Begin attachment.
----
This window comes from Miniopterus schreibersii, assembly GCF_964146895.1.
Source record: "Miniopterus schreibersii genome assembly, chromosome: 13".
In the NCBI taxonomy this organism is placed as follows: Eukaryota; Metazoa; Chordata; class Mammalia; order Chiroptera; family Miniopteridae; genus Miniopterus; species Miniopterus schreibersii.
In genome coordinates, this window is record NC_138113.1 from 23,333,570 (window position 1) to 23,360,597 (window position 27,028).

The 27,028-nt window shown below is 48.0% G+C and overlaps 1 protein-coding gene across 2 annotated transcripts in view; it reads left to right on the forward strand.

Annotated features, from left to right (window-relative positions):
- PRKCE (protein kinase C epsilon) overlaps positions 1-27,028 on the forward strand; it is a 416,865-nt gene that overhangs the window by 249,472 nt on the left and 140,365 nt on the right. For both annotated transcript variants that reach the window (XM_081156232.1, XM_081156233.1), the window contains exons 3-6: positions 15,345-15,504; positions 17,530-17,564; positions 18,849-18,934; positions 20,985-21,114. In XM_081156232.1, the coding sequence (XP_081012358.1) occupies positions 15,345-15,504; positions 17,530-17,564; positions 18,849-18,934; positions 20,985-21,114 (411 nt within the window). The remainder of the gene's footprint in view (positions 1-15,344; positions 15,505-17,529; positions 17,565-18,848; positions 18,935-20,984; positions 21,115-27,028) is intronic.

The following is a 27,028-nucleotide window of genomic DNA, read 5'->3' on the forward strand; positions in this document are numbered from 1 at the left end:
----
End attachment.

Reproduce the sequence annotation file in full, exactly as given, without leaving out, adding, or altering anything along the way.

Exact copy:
This window comes from Miniopterus schreibersii, assembly GCF_964146895.1.
Source record: "Miniopterus schreibersii genome assembly, chromosome: 13".
In the NCBI taxonomy this organism is placed as follows: Eukaryota; Metazoa; Chordata; class Mammalia; order Chiroptera; family Miniopteridae; genus Miniopterus; species Miniopterus schreibersii.
In genome coordinates, this window is record NC_138113.1 from 23,333,570 (window position 1) to 23,360,597 (window position 27,028).

The 27,028-nt window shown below is 48.0% G+C and overlaps 1 protein-coding gene across 2 annotated transcripts in view; it reads left to right on the forward strand.

Annotated features, from left to right (window-relative positions):
- PRKCE (protein kinase C epsilon) overlaps positions 1-27,028 on the forward strand; it is a 416,865-nt gene that overhangs the window by 249,472 nt on the left and 140,365 nt on the right. For both annotated transcript variants that reach the window (XM_081156232.1, XM_081156233.1), the window contains exons 3-6: positions 15,345-15,504; positions 17,530-17,564; positions 18,849-18,934; positions 20,985-21,114. In XM_081156232.1, the coding sequence (XP_081012358.1) occupies positions 15,345-15,504; positions 17,530-17,564; positions 18,849-18,934; positions 20,985-21,114 (411 nt within the window). The remainder of the gene's footprint in view (positions 1-15,344; positions 15,505-17,529; positions 17,565-18,848; positions 18,935-20,984; positions 21,115-27,028) is intronic.

The following is a 27,028-nucleotide window of genomic DNA, read 5'->3' on the forward strand; positions in this document are numbered from 1 at the left end: